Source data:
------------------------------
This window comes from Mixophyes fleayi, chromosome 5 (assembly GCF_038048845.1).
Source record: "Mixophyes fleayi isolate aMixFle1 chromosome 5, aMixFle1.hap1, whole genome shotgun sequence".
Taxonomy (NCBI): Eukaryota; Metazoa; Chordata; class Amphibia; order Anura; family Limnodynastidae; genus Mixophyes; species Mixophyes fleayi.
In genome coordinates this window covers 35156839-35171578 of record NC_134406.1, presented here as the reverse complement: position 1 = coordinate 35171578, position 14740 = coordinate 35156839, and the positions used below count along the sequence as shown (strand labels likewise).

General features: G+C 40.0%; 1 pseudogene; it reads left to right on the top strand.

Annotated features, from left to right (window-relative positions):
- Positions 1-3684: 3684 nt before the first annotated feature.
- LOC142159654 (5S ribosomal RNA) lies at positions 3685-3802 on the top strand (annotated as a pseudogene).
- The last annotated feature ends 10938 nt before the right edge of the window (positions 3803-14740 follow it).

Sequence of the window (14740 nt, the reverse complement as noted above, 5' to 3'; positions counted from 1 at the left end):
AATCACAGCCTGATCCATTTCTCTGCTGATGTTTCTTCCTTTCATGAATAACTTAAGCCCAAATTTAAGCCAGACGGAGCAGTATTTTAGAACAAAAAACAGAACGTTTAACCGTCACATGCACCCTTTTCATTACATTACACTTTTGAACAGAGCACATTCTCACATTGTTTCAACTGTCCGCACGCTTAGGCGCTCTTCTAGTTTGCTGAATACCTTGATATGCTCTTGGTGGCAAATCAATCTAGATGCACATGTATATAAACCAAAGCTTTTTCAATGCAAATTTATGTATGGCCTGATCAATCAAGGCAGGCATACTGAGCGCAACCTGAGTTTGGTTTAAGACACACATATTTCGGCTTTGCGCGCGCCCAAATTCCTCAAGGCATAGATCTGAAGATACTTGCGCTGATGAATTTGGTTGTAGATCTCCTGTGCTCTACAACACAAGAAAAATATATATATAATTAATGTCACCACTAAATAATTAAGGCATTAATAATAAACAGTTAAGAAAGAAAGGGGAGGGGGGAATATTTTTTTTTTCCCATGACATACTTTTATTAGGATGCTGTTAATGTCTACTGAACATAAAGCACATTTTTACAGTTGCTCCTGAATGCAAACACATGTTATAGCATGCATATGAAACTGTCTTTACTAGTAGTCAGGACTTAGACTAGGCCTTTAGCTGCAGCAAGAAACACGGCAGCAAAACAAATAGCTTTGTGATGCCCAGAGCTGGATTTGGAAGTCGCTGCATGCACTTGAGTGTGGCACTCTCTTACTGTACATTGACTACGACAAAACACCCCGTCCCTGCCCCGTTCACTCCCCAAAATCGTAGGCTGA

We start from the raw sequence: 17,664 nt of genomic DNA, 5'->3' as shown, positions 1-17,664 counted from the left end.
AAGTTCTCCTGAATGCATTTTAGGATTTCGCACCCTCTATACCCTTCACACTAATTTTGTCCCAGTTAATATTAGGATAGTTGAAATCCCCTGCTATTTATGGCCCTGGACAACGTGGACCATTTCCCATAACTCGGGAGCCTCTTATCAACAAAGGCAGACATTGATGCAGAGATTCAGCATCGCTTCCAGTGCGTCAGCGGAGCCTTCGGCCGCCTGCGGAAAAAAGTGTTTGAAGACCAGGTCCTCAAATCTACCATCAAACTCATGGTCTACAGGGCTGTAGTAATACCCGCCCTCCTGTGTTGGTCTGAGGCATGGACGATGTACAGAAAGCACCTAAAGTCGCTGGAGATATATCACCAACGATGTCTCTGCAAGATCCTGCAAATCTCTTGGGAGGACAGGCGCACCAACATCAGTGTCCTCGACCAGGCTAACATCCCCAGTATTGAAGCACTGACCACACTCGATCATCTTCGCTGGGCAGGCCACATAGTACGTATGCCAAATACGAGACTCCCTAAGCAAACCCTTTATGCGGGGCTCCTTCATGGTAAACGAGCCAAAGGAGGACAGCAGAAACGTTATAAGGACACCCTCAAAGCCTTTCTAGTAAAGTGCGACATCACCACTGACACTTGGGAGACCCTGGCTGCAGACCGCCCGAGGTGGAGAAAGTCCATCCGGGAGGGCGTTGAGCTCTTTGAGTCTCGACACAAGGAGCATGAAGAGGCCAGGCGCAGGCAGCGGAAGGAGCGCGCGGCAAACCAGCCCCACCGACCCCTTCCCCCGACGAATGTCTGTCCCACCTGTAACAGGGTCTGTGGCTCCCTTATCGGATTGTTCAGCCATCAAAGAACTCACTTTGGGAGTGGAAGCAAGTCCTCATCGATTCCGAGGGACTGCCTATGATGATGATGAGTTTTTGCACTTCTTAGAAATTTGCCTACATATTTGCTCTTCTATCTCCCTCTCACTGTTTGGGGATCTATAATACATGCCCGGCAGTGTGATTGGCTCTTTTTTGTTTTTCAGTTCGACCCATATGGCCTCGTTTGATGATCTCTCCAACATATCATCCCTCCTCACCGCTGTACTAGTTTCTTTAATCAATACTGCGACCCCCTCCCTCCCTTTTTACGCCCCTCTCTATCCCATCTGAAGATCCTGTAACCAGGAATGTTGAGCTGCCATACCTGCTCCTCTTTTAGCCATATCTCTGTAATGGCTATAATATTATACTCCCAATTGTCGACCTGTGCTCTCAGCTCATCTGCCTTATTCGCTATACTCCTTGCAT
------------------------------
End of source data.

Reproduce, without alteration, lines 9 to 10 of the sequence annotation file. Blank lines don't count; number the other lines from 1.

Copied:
- The last annotated feature ends 10938 nt before the right edge of the window (positions 3803-14740 follow it).

Sequence of the window (14740 nt, the reverse complement as noted above, 5' to 3'; positions counted from 1 at the left end):